Illusions of Absolute Control and the 1952 Revolution


Although written about a past era, Violet and the Bekbashi is deeply relevant to the uprising Egypt is witnessing today. The book describes much of the corrupt and misguided practices of the regime
Nadia Rifaat, Tuesday 15 Feb 2011
Ahram Online

Amr Hamouda Violet and the Colonel
Violet wa al- Bekbashi ( Violet and the Colonel) by Amr Kamal Hamouda, Cairo: Haven Press, 2010. pp 214

Despite the numerous literary works over the years that addressed the Egyptian Revolution of 1952, "Violet and the Bekbashi" is maybe the first to delve into the world of the second-ranking Free Officers (the group of officers that led the military coup in the 1952 Revolution) and their role and impact following the revolution. The novel sheds light on how a movement that began with much daring and promise, was undermined at the hands of these mostly unqualified officers, and by the illusion of absolute control and the ensuing mismanagement and corruption this entailed. The same regime we observe in today’s revolution is the one being created at the time, and bears the roots for its own destruction.

Building a Web of Control

Spanning a period stretching from the 1950s to the 1970s, we are taken through the life of the young colonel or bekbashi Youssef Abdel Moneim (bekbashi is the rank of colonel used in pre-1952 Egypt). A patriot who displayed exceptional courage and daring during the 1948 war in Palestine, he was among the young officers disgruntled with the king and the British presence in Egypt.

Joining the Free Officers movement, he participates in the 1952 coup d'état against the king which ushered in a new era that raised the banners of independence and social justice. As a second-ranking officer, he is placed, like many others of similar rank, in positions of authority in political and economic bodies throughout the country in order to secure the new revolutionary regime's power and to ensure that all is kept tightly "under control". The latter is a key phrase mentioned throughout the novel, emblematic of the new regime's obsession to maintain and safeguard its rule and authority.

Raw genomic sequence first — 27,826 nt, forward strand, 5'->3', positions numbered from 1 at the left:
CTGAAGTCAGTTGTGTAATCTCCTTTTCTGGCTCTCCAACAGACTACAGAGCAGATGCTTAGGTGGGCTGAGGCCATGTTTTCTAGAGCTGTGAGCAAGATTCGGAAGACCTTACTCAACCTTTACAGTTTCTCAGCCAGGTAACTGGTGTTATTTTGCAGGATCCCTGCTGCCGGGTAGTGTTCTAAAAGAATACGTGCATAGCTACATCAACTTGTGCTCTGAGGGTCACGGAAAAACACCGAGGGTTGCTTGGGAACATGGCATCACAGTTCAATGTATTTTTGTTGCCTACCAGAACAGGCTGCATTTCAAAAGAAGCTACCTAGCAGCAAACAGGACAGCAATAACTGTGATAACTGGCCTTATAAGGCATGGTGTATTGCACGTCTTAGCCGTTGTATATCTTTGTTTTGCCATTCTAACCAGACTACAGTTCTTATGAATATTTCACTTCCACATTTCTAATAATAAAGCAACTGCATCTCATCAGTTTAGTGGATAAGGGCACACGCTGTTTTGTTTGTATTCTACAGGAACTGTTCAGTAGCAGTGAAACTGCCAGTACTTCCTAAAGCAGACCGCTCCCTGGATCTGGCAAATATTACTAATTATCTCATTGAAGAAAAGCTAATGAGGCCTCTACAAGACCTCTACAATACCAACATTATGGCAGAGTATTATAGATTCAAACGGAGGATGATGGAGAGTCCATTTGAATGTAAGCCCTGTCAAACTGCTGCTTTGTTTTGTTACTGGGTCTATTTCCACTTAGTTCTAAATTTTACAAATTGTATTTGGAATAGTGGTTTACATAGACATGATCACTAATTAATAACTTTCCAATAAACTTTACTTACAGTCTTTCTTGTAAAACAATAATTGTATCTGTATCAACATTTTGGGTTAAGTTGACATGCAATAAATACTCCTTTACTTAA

However, in this attempt, trusted cadres such as Youssef were appointed to leading roles regardless of their qualifications or competencies. Youssef is an action-oriented decisive man, not very happy with books or reading, and more comfortable with straightforward issues that are settled quickly and decisively. "He took the file on fertilisers and tried to read it. He tried to understand, but the numbers clouded in front of his eyes…all his life he hated reading…..Every new project or file was like a hammer beating on his head "

Moreover, he is uncomfortable and overwhelmed by the exigencies of political life and the intricacies of the power struggle within the regime. "Youssef followed closely what was going on…and his distaste grew. True he was counted among Gamal's (Abdel Nasser) and Abdel Hakim’s (Field Marshall Abdel Hakim Amer, the Egyptian Minister of War and Commander-in-Chief of the Armed Forces until 1967) group…but he nonetheless had to bear the burden of having to prove his allegiance every day…even every hour”

However, the positions of power and authority that these young officers attained were intoxicating; the privileges and benefits seductive. It was no surprise that they held tenuously to their positions and strongly opposed the forces calling for the return of the army to the barracks and the restoration of democracy and legislative life during the 1954 crisis. "To leave this luxury and power…to be moved every now and then between (the army barracks in) Wadi Houf, the Hackstep, El-Salloum and Al-Arish?? No, this can never be". Yet the inevitable implications of all this was failing performance and growing corruption.